Friday, April 18, 2014

So we see, vis a vis, Emily Dickinson's poem on the loaded gun in corners, vis a vis a job tending bar for twenty five years, that people pleasing is different from pleasing the deep master of ultimate reality, 'the Owner' of her poem.   One looks for calm to know the difference.

Hypothetical situations:

Stuck in a the family vacation, between the wishes and claims of two factions, why please B, asks A.  Well, this whole thing is not much about me doing what I want to be doing, so what real difference does it make anyway whether I take mom with sunburned feet into town or sit or the beach?  Indeed, the Buddha sees no difference, that to see the difference is to live in the misery of samsara with all its tempting devils, when all, ultimately is the same.

You go out, to be social, with a neighborly friend, dinner, a glass of wine, and then slowly comes out the projection of your friend's particular issues on yourself.  You sit, nod, take a sip from your glass, and quietly feel disturbed.  Patience.

How to be your own master?  How to break into the open?  Cut off the regulars as soon as they begin to get loud and silly.  "One is never enough, is it?"  I know, believe me.

Buddha, sitting under the tree, tempted by Mara and his army of demons, asking Buddha, as a last resort really, what right had he to the space he sits on, touches the earth, and the earth responds as his witness.

The precious instrument of the clear mind.

When you have meditated enough, you find it's true, that beyond the experience, the sensation of breathing, there is no fixed self, no real I separate from everything else.  This is something you must find out on your own, directly, through meditation.  Maybe it doesn't hurt to have puzzled over the human condition and gone through all the weary illusions, seeking safety, comfort, sanity, a break from fear, in all other things.  No more pleasure sought in conventional ways, for what is pleasure.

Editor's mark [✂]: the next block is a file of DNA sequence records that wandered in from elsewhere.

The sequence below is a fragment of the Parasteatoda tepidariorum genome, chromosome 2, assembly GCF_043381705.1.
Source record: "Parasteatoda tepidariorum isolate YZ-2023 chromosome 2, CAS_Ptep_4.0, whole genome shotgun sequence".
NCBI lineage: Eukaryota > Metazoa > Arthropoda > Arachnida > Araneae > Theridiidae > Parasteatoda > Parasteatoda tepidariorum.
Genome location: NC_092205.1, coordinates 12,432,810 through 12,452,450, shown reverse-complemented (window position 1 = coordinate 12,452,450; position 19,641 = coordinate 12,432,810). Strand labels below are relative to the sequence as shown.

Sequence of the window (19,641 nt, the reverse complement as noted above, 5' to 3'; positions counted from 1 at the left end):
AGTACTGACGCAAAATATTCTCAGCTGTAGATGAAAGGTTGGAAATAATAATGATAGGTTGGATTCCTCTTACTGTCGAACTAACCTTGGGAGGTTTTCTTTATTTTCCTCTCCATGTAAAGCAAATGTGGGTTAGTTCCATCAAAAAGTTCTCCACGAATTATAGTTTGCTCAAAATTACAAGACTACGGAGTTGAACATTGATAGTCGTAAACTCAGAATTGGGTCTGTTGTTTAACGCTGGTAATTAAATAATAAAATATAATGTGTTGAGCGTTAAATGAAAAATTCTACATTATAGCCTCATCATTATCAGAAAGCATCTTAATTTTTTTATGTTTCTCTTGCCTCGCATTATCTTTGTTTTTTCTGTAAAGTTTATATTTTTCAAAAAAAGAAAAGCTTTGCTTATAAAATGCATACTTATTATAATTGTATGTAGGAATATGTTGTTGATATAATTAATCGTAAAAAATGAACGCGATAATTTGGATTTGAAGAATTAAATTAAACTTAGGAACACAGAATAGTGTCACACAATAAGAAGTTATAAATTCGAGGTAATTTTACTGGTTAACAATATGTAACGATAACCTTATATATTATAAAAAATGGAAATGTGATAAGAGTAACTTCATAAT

When you come to see the light of Buddha then the codependent situations become that much clearer to you.  You are no longer participating, no longer jumping at the usual instigations, the usual calling peace into question.  You are no longer going along, doing things that hurt you, whereas before you thought of doing so as good will.  What you took as stupidity and foolishness all along, you know better to hear your voice saying so.

I can see that writers, like a lot of the economy, are in a codependent situation.  They have to feed something in order to be popular, and to do this act, they have to dumb themselves down often enough, so that they too can have their cars, vacation homes, whiskey, nice clothes, etc.  So what do they write about?  Not the truth of no-self, but cars, vacation homes, whiskey, nice clothes, people stuck in codependent situations.  Who calls the tune?  That is hard to figure.  When did the novel itself become a  material possession, an enabler of the illusions of life, a rehearsal for silly things?  The ego crept in to reality and suggested that boring plain old life wasn't good enough, that it had to be dressed up with great conflict and ever-present and mounting tensions, a narrative arch that kept one on the edge of the seat.  The novel had to do false things, its practitioners felt.  It had to sell to be worthwhile.  It had to be good by certain standards.

Zen must have come about because of a tendency for posing and posturing in their Buddhist practices...

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